In Florida, doctors are required to report all criminal activities committed after they receive their medical license even though it is not in relation to employment and occurs after regular working hours. Any report or complaint filed towards a medical professional will be investigated by the Florida Department of Health. Being placed under arrest can trigger disciplinary action from the state licensing boards. Medical disciplinary actions require a much lower burden of proof than federal cases. It is possible to be penalized, face Medicare/Medicaid exclusion, and potentially have your license revoked based on the severity of the crime and investigation. It is entirely possible that a physician can face the loss of their medical license even if an investigation does not result in criminal prosecution and a conviction at a trial.

Complaints Against Medical Professionals

The most common criminal concerns leading to the harshest disciplinary actions towards a medical professional involve healthcare fraud, solicitation, moral turpitude, dishonesty, or deceit in any jurisdiction in the state. According to the Florida Department of Health’s website, they do not carry out complaints regarding the fees charged for individual procedures, missed, or cancelled appointments, unfair customer service, rudeness or disrespect, bedside manner, professionalism or personality conflicts again medical professionals.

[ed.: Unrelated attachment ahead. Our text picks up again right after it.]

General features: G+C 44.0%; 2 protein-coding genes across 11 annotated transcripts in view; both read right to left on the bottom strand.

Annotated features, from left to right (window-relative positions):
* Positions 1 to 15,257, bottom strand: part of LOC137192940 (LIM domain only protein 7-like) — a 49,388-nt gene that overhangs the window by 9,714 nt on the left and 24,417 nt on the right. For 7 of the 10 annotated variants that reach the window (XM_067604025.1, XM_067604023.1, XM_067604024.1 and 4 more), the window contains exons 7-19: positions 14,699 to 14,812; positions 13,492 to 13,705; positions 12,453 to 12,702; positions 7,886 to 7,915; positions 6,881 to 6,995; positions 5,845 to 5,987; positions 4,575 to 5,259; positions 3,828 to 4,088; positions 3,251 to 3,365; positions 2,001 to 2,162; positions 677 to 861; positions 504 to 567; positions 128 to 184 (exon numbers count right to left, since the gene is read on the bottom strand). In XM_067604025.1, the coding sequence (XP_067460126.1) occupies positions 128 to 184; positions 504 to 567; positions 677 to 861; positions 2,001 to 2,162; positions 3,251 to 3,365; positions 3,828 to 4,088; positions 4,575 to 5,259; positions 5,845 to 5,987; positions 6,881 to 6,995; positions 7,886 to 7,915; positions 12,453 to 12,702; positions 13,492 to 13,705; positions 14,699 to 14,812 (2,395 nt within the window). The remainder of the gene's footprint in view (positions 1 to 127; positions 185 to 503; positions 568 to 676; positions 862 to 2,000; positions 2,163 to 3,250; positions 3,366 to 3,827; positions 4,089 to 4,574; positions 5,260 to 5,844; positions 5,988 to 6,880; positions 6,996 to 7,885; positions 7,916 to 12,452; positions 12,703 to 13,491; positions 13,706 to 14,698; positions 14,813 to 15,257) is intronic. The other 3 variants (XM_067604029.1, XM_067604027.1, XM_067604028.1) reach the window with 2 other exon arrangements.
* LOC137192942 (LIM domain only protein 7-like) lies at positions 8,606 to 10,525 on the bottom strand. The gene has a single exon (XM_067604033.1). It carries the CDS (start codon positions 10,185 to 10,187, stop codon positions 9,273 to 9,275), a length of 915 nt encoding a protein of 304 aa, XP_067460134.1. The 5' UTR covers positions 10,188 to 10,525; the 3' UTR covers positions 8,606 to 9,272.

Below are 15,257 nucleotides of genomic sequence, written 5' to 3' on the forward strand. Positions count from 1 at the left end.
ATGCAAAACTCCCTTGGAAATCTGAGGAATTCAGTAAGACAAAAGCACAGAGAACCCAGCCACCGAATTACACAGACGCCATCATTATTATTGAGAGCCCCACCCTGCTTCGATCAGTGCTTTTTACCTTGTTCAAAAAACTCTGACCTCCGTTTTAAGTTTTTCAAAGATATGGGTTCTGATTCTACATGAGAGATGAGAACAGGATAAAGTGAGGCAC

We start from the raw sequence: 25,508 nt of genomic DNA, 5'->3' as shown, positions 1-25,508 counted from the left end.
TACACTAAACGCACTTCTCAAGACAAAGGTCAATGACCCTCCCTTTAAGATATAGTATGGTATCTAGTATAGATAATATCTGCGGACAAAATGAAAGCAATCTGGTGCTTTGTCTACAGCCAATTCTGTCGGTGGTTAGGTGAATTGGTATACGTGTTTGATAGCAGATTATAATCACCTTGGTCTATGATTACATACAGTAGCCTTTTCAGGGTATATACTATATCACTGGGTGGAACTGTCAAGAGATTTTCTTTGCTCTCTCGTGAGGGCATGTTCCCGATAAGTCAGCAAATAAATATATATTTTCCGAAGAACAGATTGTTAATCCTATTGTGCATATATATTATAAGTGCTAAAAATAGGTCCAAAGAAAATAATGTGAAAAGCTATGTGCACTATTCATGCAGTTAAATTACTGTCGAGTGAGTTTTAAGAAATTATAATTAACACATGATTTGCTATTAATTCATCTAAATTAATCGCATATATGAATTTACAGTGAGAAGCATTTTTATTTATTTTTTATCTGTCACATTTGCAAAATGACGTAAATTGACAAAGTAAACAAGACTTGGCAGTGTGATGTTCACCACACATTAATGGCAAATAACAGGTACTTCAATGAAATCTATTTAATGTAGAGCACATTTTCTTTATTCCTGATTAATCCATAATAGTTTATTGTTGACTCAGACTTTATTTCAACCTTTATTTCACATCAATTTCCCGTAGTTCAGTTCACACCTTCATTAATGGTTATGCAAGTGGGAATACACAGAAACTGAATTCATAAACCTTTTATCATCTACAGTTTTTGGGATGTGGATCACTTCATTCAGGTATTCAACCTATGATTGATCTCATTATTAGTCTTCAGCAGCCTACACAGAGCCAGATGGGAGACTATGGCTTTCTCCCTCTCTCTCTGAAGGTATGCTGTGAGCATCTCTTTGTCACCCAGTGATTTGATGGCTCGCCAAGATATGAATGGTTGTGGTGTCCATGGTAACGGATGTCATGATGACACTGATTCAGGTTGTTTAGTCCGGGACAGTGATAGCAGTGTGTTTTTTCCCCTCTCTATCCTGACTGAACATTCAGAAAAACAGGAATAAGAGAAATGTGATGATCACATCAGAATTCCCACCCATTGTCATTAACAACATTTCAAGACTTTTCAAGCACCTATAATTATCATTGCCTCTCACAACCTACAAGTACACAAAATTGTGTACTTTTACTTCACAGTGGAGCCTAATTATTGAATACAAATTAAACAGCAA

Complaints against medical professionals can lead the Board of Medicine to issue citations based on the type of and severity of the complaint. It is completely free to file complaints against medical professionals. The only potential fees may be for requesting copies of medical records if deemed necessary. Complaints remain confidential until the panel determines reasonable cause, and a violation is issued.

How to Report